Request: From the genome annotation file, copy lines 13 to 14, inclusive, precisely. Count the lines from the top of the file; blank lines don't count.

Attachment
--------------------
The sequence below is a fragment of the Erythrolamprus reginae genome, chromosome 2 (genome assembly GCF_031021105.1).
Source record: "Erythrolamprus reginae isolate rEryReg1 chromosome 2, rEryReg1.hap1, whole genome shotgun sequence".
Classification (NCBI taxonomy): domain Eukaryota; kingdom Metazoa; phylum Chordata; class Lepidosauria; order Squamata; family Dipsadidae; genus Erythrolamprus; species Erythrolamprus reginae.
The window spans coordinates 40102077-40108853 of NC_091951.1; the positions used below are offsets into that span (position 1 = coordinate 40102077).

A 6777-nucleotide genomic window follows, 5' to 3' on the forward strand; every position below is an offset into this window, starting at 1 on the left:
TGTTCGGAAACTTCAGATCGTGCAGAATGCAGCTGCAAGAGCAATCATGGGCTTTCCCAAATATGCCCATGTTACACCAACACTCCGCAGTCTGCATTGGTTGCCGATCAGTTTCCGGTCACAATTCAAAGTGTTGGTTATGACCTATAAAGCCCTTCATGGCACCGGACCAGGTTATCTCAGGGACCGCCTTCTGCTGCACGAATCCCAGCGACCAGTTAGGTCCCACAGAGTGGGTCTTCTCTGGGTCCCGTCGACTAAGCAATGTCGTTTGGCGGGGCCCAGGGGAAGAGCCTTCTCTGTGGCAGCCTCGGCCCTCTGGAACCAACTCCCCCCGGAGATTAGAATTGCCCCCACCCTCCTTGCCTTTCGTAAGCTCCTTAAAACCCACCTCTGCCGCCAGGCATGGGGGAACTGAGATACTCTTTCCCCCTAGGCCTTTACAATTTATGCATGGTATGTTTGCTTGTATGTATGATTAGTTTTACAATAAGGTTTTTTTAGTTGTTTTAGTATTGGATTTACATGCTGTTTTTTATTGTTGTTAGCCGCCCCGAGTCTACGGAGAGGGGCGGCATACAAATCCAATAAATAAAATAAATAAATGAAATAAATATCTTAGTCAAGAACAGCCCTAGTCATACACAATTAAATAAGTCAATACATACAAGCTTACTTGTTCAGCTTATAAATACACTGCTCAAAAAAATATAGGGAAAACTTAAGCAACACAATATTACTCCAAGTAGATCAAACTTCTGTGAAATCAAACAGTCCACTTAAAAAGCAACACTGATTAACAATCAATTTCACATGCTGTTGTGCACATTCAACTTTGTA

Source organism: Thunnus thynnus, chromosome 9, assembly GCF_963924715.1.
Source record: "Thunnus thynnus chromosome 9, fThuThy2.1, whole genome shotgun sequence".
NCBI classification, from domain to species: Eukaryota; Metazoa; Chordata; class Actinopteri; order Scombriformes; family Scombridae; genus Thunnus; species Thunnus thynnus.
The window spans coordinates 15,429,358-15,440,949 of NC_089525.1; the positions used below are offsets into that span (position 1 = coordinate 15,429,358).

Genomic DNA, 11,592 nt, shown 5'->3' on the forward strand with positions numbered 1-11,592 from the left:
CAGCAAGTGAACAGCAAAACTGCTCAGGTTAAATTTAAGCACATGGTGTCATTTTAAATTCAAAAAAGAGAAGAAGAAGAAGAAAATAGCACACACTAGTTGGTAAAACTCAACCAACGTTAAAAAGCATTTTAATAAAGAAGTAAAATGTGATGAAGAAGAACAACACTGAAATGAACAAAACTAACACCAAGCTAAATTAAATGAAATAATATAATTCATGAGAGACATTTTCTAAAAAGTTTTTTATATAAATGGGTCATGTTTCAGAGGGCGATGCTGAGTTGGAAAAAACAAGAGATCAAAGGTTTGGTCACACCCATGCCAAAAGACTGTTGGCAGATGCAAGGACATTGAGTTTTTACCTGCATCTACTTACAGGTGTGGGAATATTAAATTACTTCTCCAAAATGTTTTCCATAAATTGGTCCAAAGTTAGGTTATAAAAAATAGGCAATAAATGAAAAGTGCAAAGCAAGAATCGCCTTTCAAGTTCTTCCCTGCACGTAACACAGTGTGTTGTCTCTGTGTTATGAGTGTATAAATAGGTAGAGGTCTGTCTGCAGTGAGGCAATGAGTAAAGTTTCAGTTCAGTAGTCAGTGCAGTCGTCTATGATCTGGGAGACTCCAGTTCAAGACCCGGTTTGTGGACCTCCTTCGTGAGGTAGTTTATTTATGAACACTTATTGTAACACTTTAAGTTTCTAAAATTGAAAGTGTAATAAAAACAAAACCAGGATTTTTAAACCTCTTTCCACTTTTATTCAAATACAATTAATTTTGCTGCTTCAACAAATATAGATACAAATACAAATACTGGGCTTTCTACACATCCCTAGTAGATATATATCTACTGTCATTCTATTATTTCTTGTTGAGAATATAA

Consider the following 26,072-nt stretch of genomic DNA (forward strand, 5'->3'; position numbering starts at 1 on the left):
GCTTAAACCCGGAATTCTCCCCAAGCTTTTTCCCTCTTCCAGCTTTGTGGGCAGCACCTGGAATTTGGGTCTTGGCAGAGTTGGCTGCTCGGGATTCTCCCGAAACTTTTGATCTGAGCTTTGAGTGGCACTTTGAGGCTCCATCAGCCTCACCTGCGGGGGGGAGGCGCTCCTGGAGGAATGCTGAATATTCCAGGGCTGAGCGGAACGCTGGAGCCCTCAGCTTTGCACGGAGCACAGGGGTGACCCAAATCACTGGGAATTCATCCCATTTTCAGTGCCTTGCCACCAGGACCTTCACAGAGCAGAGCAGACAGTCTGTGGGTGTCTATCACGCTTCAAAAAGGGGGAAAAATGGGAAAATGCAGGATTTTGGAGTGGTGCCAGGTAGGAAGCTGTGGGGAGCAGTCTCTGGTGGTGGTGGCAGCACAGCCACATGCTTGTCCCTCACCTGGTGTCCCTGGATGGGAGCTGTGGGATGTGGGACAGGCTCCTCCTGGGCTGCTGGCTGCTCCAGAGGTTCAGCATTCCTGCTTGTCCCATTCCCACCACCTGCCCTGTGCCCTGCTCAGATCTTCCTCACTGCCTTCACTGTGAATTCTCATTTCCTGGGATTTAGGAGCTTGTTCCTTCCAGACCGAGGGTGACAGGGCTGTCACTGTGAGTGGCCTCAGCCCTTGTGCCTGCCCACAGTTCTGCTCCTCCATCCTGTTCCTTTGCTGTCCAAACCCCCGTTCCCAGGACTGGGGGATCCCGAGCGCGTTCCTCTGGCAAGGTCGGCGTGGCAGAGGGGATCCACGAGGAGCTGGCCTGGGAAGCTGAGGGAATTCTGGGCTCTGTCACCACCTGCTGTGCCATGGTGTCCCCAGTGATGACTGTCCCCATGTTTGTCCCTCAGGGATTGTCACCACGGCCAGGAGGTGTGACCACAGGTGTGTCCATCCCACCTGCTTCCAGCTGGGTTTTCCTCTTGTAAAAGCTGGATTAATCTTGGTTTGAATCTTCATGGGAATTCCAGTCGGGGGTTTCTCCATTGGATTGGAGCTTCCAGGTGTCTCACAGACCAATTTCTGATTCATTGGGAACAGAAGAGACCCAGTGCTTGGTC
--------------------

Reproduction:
Consider the following 26,072-nt stretch of genomic DNA (forward strand, 5'->3'; position numbering starts at 1 on the left):
GCTTAAACCCGGAATTCTCCCCAAGCTTTTTCCCTCTTCCAGCTTTGTGGGCAGCACCTGGAATTTGGGTCTTGGCAGAGTTGGCTGCTCGGGATTCTCCCGAAACTTTTGATCTGAGCTTTGAGTGGCACTTTGAGGCTCCATCAGCCTCACCTGCGGGGGGGAGGCGCTCCTGGAGGAATGCTGAATATTCCAGGGCTGAGCGGAACGCTGGAGCCCTCAGCTTTGCACGGAGCACAGGGGTGACCCAAATCACTGGGAATTCATCCCATTTTCAGTGCCTTGCCACCAGGACCTTCACAGAGCAGAGCAGACAGTCTGTGGGTGTCTATCACGCTTCAAAAAGGGGGAAAAATGGGAAAATGCAGGATTTTGGAGTGGTGCCAGGTAGGAAGCTGTGGGGAGCAGTCTCTGGTGGTGGTGGCAGCACAGCCACATGCTTGTCCCTCACCTGGTGTCCCTGGATGGGAGCTGTGGGATGTGGGACAGGCTCCTCCTGGGCTGCTGGCTGCTCCAGAGGTTCAGCATTCCTGCTTGTCCCATTCCCACCACCTGCCCTGTGCCCTGCTCAGATCTTCCTCACTGCCTTCACTGTGAATTCTCATTTCCTGGGATTTAGGAGCTTGTTCCTTCCAGACCGAGGGTGACAGGGCTGTCACTGTGAGTGGCCTCAGCCCTTGTGCCTGCCCACAGTTCTGCTCCTCCATCCTGTTCCTTTGCTGTCCAAACCCCCGTTCCCAGGACTGGGGGATCCCGAGCGCGTTCCTCTGGCAAGGTCGGCGTGGCAGAGGGGATCCACGAGGAGCTGGCCTGGGAAGCTGAGGGAATTCTGGGCTCTGTCACCACCTGCTGTGCCATGGTGTCCCCAGTGATGACTGTCCCCATGTTTGTCCCTCAGGGATTGTCACCACGGCCAGGAGGTGTGACCACAGGTGTGTCCATCCCACCTGCTTCCAGCTGGGTTTTCCTCTTGTAAAAGCTGGATTAATCTTGGTTTGAATCTTCATGGGAATTCCAGTCGGGGGTTTCTCCATTGGATTGGAGCTTCCAGGTGTCTCACAGACCAATTTCTGATTCATTGGGAACAGAAGAGACCCAGTGCTTGGTC